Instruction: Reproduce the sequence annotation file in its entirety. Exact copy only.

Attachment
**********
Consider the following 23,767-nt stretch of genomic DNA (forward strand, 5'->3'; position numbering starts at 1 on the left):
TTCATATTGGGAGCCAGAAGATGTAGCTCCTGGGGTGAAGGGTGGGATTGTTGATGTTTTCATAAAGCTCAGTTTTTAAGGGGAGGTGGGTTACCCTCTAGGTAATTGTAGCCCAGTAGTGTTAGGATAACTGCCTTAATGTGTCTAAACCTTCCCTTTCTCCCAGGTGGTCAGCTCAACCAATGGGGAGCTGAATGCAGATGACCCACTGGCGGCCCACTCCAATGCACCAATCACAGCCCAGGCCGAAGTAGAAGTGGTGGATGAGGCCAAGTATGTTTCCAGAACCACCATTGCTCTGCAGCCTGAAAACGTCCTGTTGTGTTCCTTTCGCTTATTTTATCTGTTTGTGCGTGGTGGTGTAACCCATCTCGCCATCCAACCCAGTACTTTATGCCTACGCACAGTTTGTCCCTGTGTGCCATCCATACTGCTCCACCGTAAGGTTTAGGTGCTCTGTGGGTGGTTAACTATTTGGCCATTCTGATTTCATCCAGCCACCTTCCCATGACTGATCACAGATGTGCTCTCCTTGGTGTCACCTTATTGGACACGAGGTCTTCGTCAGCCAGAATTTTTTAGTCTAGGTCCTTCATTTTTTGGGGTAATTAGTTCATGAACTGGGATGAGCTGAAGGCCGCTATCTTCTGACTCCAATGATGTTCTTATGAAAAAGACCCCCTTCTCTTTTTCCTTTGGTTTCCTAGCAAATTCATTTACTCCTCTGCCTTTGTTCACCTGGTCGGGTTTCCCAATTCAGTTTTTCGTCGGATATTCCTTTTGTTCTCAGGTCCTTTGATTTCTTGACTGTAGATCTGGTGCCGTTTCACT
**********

Consider the following 23,767-nt stretch of genomic DNA (forward strand, 5'->3'; position numbering starts at 1 on the left):
TTCATATTGGGAGCCAGAAGATGTAGCTCCTGGGGTGAAGGGTGGGATTGTTGATGTTTTCATAAAGCTCAGTTTTTAAGGGGAGGTGGGTTACCCTCTAGGTAATTGTAGCCCAGTAGTGTTAGGATAACTGCCTTAATGTGTCTAAACCTTCCCTTTCTCCCAGGTGGTCAGCTCAACCAATGGGGAGCTGAATGCAGATGACCCACTGGCGGCCCACTCCAATGCACCAATCACAGCCCAGGCCGAAGTAGAAGTGGTGGATGAGGCCAAGTATGTTTCCAGAACCACCATTGCTCTGCAGCCTGAAAACGTCCTGTTGTGTTCCTTTCGCTTATTTTATCTGTTTGTGCGTGGTGGTGTAACCCATCTCGCCATCCAACCCAGTACTTTATGCCTACGCACAGTTTGTCCCTGTGTGCCATCCATACTGCTCCACCGTAAGGTTTAGGTGCTCTGTGGGTGGTTAACTATTTGGCCATTCTGATTTCATCCAGCCACCTTCCCATGACTGATCACAGATGTGCTCTCCTTGGTGTCACCTTATTGGACACGAGGTCTTCGTCAGCCAGAATTTTTTAGTCTAGGTCCTTCATTTTTTGGGGTAATTAGTTCATGAACTGGGATGAGCTGAAGGCCGCTATCTTCTGACTCCAATGATGTTCTTATGAAAAAGACCCCCTTCTCTTTTTCCTTTGGTTTCCTAGCAAATTCATTTACTCCTCTGCCTTTGTTCACCTGGTCGGGTTTCCCAATTCAGTTTTTCGTCGGATATTCCTTTTGTTCTCAGGTCCTTTGATTTCTTGACTGTAGATCTGGTGCCGTTTCACT